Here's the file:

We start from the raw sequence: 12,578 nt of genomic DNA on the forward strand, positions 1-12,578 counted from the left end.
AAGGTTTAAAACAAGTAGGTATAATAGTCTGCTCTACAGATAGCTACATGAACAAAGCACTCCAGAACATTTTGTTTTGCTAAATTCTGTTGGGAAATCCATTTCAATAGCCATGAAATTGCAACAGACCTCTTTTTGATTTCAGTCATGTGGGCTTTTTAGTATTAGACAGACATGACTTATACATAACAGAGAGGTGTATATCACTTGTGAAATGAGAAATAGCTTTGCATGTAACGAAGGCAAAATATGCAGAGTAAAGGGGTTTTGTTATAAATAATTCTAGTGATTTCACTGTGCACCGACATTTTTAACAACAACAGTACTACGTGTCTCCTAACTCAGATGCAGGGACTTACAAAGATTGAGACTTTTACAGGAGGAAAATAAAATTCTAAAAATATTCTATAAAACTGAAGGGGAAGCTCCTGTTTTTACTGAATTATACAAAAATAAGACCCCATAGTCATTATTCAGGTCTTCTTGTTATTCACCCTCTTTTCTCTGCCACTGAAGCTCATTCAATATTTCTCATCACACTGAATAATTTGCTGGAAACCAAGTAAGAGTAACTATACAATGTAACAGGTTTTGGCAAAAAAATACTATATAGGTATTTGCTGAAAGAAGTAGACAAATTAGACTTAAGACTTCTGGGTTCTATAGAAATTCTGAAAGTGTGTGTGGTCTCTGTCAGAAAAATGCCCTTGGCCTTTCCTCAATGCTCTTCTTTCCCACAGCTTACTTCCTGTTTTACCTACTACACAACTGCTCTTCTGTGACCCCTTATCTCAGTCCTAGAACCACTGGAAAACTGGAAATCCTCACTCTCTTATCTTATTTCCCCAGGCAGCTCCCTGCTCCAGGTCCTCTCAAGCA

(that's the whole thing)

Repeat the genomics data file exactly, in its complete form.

We start from the raw sequence: 12,578 nt of genomic DNA on the forward strand, positions 1-12,578 counted from the left end.
AAGGTTTAAAACAAGTAGGTATAATAGTCTGCTCTACAGATAGCTACATGAACAAAGCACTCCAGAACATTTTGTTTTGCTAAATTCTGTTGGGAAATCCATTTCAATAGCCATGAAATTGCAACAGACCTCTTTTTGATTTCAGTCATGTGGGCTTTTTAGTATTAGACAGACATGACTTATACATAACAGAGAGGTGTATATCACTTGTGAAATGAGAAATAGCTTTGCATGTAACGAAGGCAAAATATGCAGAGTAAAGGGGTTTTGTTATAAATAATTCTAGTGATTTCACTGTGCACCGACATTTTTAACAACAACAGTACTACGTGTCTCCTAACTCAGATGCAGGGACTTACAAAGATTGAGACTTTTACAGGAGGAAAATAAAATTCTAAAAATATTCTATAAAACTGAAGGGGAAGCTCCTGTTTTTACTGAATTATACAAAAATAAGACCCCATAGTCATTATTCAGGTCTTCTTGTTATTCACCCTCTTTTCTCTGCCACTGAAGCTCATTCAATATTTCTCATCACACTGAATAATTTGCTGGAAACCAAGTAAGAGTAACTATACAATGTAACAGGTTTTGGCAAAAAAATACTATATAGGTATTTGCTGAAAGAAGTAGACAAATTAGACTTAAGACTTCTGGGTTCTATAGAAATTCTGAAAGTGTGTGTGGTCTCTGTCAGAAAAATGCCCTTGGCCTTTCCTCAATGCTCTTCTTTCCCACAGCTTACTTCCTGTTTTACCTACTACACAACTGCTCTTCTGTGACCCCTTATCTCAGTCCTAGAACCACTGGAAAACTGGAAATCCTCACTCTCTTATCTTATTTCCCCAGGCAGCTCCCTGCTCCAGGTCCTCTCAAGCA